When my good friend Reed and I were about to graduate from college, he often mourned the fact that, once out of college, we’d find ourselves talking less and less about books with other people. Though neither of us were English majors, we were voracious readers and felt a little alone in our book love sometimes.
Fortunately, that fear was dispelled quickly.
In writing for a living, I know more bookworms than TVworms (I just made up that word because if bookworms burrow in books, TV-worms burrow in TV shows). People who love books seem to be around me… from my circle of girlfriends who swap books about education and history to the book-quoting bartenders at our writing group’s favorite wine bar to bookwormy kids who share their lives with me. I feel like more and more folks are reading, whether in paperback form, their mobile screens, or e-readers.
But is my perception correct?
I read Pew Internet Research’s recent report about Young Americans Reading and Library Habits to find out. The center wanted to take a “special look at readers between the ages of 16 and 29 because interest in them is especially high in the library world and the publishing world… It flows out of a larger effort to assess the reading habits of all Americans ages 16 and older as e-books changed the reading landscape and borrowing services of libraries.” You can read the entire report on the Pew Internet & American Life project page.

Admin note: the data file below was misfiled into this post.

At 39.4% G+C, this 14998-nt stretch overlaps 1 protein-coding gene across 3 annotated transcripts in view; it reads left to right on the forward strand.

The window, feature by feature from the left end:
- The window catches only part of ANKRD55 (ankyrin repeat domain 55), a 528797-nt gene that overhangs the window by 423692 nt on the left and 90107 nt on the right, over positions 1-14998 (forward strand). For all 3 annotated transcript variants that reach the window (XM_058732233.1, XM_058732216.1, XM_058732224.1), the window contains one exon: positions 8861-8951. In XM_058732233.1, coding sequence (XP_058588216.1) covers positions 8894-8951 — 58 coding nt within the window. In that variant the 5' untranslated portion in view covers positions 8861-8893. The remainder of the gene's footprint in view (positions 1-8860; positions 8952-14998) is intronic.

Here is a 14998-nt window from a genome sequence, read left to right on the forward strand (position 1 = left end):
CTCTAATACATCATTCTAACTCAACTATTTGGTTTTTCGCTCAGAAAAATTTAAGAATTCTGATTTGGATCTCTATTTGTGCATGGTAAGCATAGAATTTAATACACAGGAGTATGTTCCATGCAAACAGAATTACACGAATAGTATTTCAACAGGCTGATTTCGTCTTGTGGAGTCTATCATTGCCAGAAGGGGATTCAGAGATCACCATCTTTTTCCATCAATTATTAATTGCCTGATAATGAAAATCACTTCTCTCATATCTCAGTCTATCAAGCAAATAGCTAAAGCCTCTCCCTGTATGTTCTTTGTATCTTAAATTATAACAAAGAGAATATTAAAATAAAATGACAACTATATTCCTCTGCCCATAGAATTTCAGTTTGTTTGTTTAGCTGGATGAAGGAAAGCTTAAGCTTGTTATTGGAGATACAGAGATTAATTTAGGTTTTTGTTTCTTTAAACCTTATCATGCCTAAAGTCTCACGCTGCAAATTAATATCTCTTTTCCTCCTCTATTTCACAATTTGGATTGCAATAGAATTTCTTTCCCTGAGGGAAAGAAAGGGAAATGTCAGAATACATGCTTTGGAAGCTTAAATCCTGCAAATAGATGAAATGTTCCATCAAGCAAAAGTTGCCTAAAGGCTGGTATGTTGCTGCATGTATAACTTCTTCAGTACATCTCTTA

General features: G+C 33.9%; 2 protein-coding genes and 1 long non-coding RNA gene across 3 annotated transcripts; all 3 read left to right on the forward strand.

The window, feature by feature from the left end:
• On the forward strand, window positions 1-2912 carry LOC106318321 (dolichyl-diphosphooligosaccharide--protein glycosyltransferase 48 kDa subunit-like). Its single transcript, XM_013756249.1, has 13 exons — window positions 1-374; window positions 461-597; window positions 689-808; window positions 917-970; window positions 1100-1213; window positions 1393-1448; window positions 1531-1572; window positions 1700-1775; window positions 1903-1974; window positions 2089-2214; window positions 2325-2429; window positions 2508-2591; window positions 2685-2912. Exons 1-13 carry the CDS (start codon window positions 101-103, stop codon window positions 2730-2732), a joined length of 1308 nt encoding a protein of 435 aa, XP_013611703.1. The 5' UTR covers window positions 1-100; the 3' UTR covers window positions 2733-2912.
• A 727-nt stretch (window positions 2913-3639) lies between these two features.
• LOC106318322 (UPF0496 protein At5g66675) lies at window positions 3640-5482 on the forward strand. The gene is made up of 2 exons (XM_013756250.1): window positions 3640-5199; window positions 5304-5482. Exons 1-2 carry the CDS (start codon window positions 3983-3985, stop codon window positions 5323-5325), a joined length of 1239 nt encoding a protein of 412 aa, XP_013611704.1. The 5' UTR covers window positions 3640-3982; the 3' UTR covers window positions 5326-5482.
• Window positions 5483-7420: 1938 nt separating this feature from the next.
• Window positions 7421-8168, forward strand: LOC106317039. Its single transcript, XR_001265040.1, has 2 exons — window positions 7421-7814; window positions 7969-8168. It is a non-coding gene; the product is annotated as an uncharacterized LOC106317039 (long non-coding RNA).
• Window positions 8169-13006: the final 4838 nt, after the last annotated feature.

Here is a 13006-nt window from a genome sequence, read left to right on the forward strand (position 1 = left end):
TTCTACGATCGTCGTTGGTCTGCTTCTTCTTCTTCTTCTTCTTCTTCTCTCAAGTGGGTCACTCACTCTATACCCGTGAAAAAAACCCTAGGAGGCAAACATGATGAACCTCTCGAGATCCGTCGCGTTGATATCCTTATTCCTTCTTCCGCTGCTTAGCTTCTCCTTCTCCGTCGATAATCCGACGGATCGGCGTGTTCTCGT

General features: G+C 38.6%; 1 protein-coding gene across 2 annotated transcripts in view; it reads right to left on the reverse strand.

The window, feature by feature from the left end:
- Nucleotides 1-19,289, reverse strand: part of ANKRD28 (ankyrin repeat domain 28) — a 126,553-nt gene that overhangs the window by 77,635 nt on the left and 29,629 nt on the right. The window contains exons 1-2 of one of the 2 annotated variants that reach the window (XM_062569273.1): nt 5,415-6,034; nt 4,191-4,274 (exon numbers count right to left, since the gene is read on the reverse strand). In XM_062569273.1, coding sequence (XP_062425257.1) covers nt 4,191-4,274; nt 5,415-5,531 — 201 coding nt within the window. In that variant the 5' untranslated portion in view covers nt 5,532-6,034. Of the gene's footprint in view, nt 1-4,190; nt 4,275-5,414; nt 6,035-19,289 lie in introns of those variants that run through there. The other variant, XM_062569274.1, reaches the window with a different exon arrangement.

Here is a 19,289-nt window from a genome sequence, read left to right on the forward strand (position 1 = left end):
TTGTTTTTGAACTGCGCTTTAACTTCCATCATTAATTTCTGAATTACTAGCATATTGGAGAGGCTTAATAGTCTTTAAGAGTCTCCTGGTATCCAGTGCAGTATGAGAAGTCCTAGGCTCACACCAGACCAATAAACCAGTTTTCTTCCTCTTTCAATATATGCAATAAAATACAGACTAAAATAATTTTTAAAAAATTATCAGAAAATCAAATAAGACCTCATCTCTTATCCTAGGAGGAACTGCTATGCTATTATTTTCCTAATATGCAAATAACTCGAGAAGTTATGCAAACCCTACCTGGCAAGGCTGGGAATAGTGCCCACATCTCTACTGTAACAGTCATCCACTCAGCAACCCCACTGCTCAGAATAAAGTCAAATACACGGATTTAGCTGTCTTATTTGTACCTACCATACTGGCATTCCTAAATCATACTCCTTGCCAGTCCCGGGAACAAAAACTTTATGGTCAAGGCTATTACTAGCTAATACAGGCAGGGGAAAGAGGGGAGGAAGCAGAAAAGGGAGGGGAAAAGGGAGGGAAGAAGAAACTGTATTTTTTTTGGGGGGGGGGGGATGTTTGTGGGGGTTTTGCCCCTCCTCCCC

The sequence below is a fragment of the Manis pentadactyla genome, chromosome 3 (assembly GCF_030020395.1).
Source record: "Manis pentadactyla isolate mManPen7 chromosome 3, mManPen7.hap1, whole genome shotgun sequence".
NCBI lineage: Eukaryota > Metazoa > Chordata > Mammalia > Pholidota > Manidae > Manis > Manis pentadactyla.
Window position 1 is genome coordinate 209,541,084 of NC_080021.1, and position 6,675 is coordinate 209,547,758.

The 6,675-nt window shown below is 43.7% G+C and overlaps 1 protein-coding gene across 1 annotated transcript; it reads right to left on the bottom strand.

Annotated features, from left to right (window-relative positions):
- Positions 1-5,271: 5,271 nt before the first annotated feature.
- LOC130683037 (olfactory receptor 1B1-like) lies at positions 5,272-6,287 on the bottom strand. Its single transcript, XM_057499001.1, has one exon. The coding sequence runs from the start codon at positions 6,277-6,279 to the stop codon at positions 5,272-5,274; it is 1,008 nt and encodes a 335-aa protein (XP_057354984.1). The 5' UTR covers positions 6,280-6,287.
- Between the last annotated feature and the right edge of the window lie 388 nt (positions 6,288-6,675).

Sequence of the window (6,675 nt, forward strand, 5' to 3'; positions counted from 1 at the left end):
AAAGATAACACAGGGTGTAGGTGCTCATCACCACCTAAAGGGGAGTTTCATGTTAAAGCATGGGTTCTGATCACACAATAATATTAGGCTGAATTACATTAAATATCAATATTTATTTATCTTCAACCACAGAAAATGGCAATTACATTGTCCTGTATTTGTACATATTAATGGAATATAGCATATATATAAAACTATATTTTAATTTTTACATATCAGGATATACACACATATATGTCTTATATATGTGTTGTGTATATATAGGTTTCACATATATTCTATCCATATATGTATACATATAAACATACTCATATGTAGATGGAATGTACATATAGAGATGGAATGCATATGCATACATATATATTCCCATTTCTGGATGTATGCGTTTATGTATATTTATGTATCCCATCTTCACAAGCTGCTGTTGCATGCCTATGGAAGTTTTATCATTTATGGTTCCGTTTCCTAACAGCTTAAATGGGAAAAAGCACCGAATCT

Though I am older than the cut-off date of 29, I’ve observed a definite trend of bookworminess among my children and their friends. They read books in paperback, electronic, and even hardback forms.
And as far as my personal library goes, it spreads its literary goodness from my well-stocked Kindle to my shelves of used books to the coffee table laden with freshly printed books.
To quote Lemony Snicket:
A good library will never be too neat, or too dusty, because somebody will always be in it, taking books off the shelves and staying up late reading them.
Exactly, Mr. Snicket.